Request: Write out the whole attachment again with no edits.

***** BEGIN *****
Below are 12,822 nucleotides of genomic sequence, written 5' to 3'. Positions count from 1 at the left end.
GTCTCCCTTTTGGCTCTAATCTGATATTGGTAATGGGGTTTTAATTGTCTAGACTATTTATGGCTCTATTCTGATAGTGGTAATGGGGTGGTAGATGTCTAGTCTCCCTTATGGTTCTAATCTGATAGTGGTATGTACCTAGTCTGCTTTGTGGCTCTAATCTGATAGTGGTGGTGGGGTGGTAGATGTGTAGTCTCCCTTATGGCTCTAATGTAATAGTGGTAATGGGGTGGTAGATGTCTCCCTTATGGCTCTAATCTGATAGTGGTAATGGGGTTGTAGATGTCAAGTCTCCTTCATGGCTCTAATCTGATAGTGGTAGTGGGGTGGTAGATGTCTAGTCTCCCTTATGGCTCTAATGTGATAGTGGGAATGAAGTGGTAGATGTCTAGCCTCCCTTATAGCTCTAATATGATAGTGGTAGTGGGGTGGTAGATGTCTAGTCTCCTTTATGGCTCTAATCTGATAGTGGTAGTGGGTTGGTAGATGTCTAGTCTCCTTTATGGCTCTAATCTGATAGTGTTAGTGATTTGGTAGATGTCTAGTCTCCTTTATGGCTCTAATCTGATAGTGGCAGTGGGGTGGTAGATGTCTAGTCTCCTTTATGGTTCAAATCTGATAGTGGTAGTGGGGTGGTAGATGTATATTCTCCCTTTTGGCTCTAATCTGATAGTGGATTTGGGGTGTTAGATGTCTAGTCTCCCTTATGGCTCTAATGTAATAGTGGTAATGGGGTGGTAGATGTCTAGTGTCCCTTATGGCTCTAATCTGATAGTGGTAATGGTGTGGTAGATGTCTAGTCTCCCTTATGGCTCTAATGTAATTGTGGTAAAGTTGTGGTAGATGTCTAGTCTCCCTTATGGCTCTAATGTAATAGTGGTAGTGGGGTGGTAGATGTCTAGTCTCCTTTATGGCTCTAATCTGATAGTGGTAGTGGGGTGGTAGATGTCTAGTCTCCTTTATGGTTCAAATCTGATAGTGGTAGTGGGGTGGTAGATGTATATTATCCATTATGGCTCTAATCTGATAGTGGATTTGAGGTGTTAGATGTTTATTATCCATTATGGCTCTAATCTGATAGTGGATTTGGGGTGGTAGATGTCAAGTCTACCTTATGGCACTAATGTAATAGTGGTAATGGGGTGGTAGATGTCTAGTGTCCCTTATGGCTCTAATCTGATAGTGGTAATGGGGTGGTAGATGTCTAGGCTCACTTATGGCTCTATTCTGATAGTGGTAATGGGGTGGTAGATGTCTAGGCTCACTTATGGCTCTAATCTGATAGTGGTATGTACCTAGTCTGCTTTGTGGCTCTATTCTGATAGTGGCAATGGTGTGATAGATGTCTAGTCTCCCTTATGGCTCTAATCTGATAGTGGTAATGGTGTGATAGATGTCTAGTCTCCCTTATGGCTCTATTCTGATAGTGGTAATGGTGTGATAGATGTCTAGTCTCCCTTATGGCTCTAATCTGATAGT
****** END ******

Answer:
Below are 12,822 nucleotides of genomic sequence, written 5' to 3'. Positions count from 1 at the left end.
GTCTCCCTTTTGGCTCTAATCTGATATTGGTAATGGGGTTTTAATTGTCTAGACTATTTATGGCTCTATTCTGATAGTGGTAATGGGGTGGTAGATGTCTAGTCTCCCTTATGGTTCTAATCTGATAGTGGTATGTACCTAGTCTGCTTTGTGGCTCTAATCTGATAGTGGTGGTGGGGTGGTAGATGTGTAGTCTCCCTTATGGCTCTAATGTAATAGTGGTAATGGGGTGGTAGATGTCTCCCTTATGGCTCTAATCTGATAGTGGTAATGGGGTTGTAGATGTCAAGTCTCCTTCATGGCTCTAATCTGATAGTGGTAGTGGGGTGGTAGATGTCTAGTCTCCCTTATGGCTCTAATGTGATAGTGGGAATGAAGTGGTAGATGTCTAGCCTCCCTTATAGCTCTAATATGATAGTGGTAGTGGGGTGGTAGATGTCTAGTCTCCTTTATGGCTCTAATCTGATAGTGGTAGTGGGTTGGTAGATGTCTAGTCTCCTTTATGGCTCTAATCTGATAGTGTTAGTGATTTGGTAGATGTCTAGTCTCCTTTATGGCTCTAATCTGATAGTGGCAGTGGGGTGGTAGATGTCTAGTCTCCTTTATGGTTCAAATCTGATAGTGGTAGTGGGGTGGTAGATGTATATTCTCCCTTTTGGCTCTAATCTGATAGTGGATTTGGGGTGTTAGATGTCTAGTCTCCCTTATGGCTCTAATGTAATAGTGGTAATGGGGTGGTAGATGTCTAGTGTCCCTTATGGCTCTAATCTGATAGTGGTAATGGTGTGGTAGATGTCTAGTCTCCCTTATGGCTCTAATGTAATTGTGGTAAAGTTGTGGTAGATGTCTAGTCTCCCTTATGGCTCTAATGTAATAGTGGTAGTGGGGTGGTAGATGTCTAGTCTCCTTTATGGCTCTAATCTGATAGTGGTAGTGGGGTGGTAGATGTCTAGTCTCCTTTATGGTTCAAATCTGATAGTGGTAGTGGGGTGGTAGATGTATATTATCCATTATGGCTCTAATCTGATAGTGGATTTGAGGTGTTAGATGTTTATTATCCATTATGGCTCTAATCTGATAGTGGATTTGGGGTGGTAGATGTCAAGTCTACCTTATGGCACTAATGTAATAGTGGTAATGGGGTGGTAGATGTCTAGTGTCCCTTATGGCTCTAATCTGATAGTGGTAATGGGGTGGTAGATGTCTAGGCTCACTTATGGCTCTATTCTGATAGTGGTAATGGGGTGGTAGATGTCTAGGCTCACTTATGGCTCTAATCTGATAGTGGTATGTACCTAGTCTGCTTTGTGGCTCTATTCTGATAGTGGCAATGGTGTGATAGATGTCTAGTCTCCCTTATGGCTCTAATCTGATAGTGGTAATGGTGTGATAGATGTCTAGTCTCCCTTATGGCTCTATTCTGATAGTGGTAATGGTGTGATAGATGTCTAGTCTCCCTTATGGCTCTAATCTGATAGT